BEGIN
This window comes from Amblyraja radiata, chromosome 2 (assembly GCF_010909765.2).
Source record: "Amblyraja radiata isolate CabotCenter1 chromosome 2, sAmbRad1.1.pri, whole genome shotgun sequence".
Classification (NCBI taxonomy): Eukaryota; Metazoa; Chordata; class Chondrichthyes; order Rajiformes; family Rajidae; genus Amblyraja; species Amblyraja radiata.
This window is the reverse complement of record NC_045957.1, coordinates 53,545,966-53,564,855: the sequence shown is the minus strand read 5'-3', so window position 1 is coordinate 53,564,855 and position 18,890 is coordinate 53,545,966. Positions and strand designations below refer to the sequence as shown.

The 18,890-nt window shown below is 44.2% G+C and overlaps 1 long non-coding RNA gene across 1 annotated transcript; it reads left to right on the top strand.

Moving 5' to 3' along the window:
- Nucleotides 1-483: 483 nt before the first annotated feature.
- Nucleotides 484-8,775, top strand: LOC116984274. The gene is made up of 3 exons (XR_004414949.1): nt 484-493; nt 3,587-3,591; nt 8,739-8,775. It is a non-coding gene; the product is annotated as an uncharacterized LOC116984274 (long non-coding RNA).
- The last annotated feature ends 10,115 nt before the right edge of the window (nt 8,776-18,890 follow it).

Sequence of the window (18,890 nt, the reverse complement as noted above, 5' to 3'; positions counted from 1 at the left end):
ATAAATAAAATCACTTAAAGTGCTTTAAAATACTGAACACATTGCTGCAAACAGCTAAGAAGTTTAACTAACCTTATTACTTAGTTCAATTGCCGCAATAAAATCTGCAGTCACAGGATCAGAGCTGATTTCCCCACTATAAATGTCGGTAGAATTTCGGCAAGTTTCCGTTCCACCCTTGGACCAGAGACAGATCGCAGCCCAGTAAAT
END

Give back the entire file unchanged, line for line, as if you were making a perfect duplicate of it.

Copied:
This window comes from Amblyraja radiata, chromosome 2 (assembly GCF_010909765.2).
Source record: "Amblyraja radiata isolate CabotCenter1 chromosome 2, sAmbRad1.1.pri, whole genome shotgun sequence".
Classification (NCBI taxonomy): Eukaryota; Metazoa; Chordata; class Chondrichthyes; order Rajiformes; family Rajidae; genus Amblyraja; species Amblyraja radiata.
This window is the reverse complement of record NC_045957.1, coordinates 53,545,966-53,564,855: the sequence shown is the minus strand read 5'-3', so window position 1 is coordinate 53,564,855 and position 18,890 is coordinate 53,545,966. Positions and strand designations below refer to the sequence as shown.

The 18,890-nt window shown below is 44.2% G+C and overlaps 1 long non-coding RNA gene across 1 annotated transcript; it reads left to right on the top strand.

Moving 5' to 3' along the window:
- Nucleotides 1-483: 483 nt before the first annotated feature.
- Nucleotides 484-8,775, top strand: LOC116984274. The gene is made up of 3 exons (XR_004414949.1): nt 484-493; nt 3,587-3,591; nt 8,739-8,775. It is a non-coding gene; the product is annotated as an uncharacterized LOC116984274 (long non-coding RNA).
- The last annotated feature ends 10,115 nt before the right edge of the window (nt 8,776-18,890 follow it).

Sequence of the window (18,890 nt, the reverse complement as noted above, 5' to 3'; positions counted from 1 at the left end):
ATAAATAAAATCACTTAAAGTGCTTTAAAATACTGAACACATTGCTGCAAACAGCTAAGAAGTTTAACTAACCTTATTACTTAGTTCAATTGCCGCAATAAAATCTGCAGTCACAGGATCAGAGCTGATTTCCCCACTATAAATGTCGGTAGAATTTCGGCAAGTTTCCGTTCCACCCTTGGACCAGAGACAGATCGCAGCCCAGTAAAT